Recently I finished painting our living and dining rooms. Before I repositioned the furniture I cleaned and waxed our wood floors. As I put the wax on the floor and then wiped it off I was reminded of the Karate Kid movie and that classic scene where the karate master has his student wax his car. The student is furious thinking he is not getting any lessons but rather is working for free. It is only later does he realize the benefits of the wax on, wax off arm movements in his fluid ability to block attacks and his balance skills.
While I haven't learned karate, I have learned that in waxing whether it is for the car or on the floor, it doesn't take that much to provide protection and nourishment. Just a thin layer will do. In some ways it seems counterintuitive with our more is better mentality. We think if a little will protect it, then a lot will be fantastic. The thing is, if you slab on a thick layer, it takes more work to wipe it off and it doesn't protect any better. The first layer against the wood is what gets absorbed. Piling more layers on top will just be wasted when you wipe it off.
Just a thin layer is all it takes to restore and replenish the patina on our car or floor.
I started thinking about other thin barriers or layers that impact our lives: The fragile veil of "normalcy" that separates us from sanity to insanity or the one little drink or pill that begins a tailspin of destruction.
If we think our lives are insignificant because we do not have "big, fancy, over the top" kind of lives, we need to remember that some of the thinnest things make all the difference. Kevlar is a thin layer of material but it can mean the difference of life or death. So too a condom.
We can reframe our thinking into appreciating the thin, small, seemingly insignificant things in life. According to Chade-Meng Tan in his book, Joy on Demand we can successfully change our mindset by practicing "thin slices of joy".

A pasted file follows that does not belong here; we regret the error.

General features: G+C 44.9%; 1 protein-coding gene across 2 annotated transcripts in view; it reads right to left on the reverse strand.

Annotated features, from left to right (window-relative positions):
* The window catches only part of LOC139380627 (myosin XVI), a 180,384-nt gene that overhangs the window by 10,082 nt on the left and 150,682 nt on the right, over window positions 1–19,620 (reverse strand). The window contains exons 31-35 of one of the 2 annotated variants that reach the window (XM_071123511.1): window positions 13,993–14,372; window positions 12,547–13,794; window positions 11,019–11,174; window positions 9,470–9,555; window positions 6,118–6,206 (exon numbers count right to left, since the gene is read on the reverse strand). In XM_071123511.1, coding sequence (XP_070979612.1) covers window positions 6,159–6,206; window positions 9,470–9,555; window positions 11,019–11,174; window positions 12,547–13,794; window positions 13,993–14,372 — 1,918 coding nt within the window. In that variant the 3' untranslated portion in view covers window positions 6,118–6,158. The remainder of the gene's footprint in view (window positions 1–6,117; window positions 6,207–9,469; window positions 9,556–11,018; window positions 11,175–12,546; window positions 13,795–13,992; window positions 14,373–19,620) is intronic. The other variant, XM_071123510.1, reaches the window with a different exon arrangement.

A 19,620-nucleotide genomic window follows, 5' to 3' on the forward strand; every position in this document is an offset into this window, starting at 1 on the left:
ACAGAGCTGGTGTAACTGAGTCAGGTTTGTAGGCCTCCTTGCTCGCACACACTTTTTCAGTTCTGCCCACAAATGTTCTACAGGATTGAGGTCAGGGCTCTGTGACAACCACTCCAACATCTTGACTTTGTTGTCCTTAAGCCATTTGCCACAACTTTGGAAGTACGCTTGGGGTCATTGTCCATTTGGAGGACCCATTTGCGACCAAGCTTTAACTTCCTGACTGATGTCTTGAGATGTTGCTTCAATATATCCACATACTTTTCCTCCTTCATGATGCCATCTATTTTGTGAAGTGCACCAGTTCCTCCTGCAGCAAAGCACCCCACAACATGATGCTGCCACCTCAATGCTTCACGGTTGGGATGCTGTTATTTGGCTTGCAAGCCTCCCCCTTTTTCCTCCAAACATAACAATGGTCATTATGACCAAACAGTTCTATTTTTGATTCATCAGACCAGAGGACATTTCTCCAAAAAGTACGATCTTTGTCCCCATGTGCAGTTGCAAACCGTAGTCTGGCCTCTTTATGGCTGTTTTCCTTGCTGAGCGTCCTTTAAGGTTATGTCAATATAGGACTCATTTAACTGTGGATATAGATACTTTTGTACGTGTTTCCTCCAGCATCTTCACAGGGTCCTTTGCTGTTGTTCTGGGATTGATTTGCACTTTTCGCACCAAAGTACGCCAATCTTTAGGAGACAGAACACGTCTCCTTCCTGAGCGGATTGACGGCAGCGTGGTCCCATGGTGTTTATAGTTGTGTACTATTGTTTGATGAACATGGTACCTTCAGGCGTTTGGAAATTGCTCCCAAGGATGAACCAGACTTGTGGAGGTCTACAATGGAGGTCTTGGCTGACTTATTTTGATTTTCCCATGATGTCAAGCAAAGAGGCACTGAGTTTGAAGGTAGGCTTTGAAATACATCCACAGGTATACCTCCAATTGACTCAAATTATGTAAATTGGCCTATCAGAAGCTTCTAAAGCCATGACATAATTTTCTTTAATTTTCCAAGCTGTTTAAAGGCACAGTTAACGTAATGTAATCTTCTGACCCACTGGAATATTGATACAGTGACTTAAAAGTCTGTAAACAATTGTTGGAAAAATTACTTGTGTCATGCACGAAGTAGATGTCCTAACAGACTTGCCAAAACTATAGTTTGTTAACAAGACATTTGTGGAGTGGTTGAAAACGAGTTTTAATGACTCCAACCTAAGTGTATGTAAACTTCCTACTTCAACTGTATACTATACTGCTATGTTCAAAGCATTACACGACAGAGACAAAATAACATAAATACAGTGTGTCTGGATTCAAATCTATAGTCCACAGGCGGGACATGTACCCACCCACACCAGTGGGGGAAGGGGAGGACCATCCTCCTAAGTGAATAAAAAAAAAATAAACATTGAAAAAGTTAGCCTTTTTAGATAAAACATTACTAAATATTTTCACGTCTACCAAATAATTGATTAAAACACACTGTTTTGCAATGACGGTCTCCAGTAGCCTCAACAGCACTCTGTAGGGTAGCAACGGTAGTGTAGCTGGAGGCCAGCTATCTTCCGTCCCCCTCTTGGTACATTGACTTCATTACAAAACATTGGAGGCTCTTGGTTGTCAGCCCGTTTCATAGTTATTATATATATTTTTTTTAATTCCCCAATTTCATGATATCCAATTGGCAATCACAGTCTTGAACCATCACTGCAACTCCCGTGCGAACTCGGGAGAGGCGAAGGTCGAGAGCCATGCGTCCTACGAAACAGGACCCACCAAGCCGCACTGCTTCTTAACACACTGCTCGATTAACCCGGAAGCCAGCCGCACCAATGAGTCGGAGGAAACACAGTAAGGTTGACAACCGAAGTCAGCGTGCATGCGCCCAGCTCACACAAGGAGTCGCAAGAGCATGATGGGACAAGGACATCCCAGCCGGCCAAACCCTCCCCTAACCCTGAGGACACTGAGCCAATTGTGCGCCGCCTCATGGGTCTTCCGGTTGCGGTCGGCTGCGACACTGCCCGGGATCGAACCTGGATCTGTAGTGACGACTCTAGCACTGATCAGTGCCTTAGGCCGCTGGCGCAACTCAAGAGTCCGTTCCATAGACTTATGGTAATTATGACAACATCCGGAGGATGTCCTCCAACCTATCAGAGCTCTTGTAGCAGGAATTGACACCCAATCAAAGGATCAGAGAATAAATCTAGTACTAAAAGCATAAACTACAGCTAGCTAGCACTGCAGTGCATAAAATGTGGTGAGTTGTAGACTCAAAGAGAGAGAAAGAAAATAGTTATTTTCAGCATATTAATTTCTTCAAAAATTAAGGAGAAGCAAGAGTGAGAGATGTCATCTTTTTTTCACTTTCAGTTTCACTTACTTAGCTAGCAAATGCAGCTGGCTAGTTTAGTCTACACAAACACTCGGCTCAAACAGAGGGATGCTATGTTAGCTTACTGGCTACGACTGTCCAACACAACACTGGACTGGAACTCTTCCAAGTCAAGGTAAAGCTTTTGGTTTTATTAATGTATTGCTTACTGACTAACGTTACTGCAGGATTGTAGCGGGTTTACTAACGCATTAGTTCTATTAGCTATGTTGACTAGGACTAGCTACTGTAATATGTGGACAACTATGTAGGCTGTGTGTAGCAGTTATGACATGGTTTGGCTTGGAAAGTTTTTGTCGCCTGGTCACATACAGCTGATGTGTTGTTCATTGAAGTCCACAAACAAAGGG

Usually these events are unremarkable: a bite of food, the sensation of stepping from a hot room to an air-conditioned room, the moment of connection in receiving a text from an old friend. Although they last two or three seconds, the moments add up, and the more you notice joy, the more you will experience joy, Tan argues. “Thin slices of joy occur in life everywhere… and once you start noticing it, something happens, you find it’s always there. Joy becomes something you can count on.” That’s because you’re familiarizing the mind with joy, he explains.
Turns out that our brain's basal ganglion is the area where we control habits. The more skilled we become at a particular habit, the easier it becomes to repeat it. We need to have a trigger, routine and a reward to embed this habit into our brain so that we do not have to spend much cognitive ability in doing it. In the case for slices of joy our trigger is the pleasurable moment, the routine is the observation of it and the reward is the continual building of joy.
With practicing slices of joy we are training our brains to notice small things. The more we notice, the more our lives and brains are filled with positive emotions. We are prepared for whatever the day brings because we have practiced the art of noticing slices of joy.
What about you? Have you ever noticed small slices of joy? What are some things that put a smile on your face? Things that I have noticed just this morning: the red streaks of the rising sun filtered through our neighbor's statuesque pine tree, a robin hopping along our garden edge looking for worms, the first sip of espresso, the flutter of clothing drying on the line, the dog with her face turned into the wind catching a whiff of some transient smell, the intricate details of a garden flower. If you can, try and find three slices of joy today. Each day build on that experience. Over time it can become your way of viewing the world.
And that, is significant.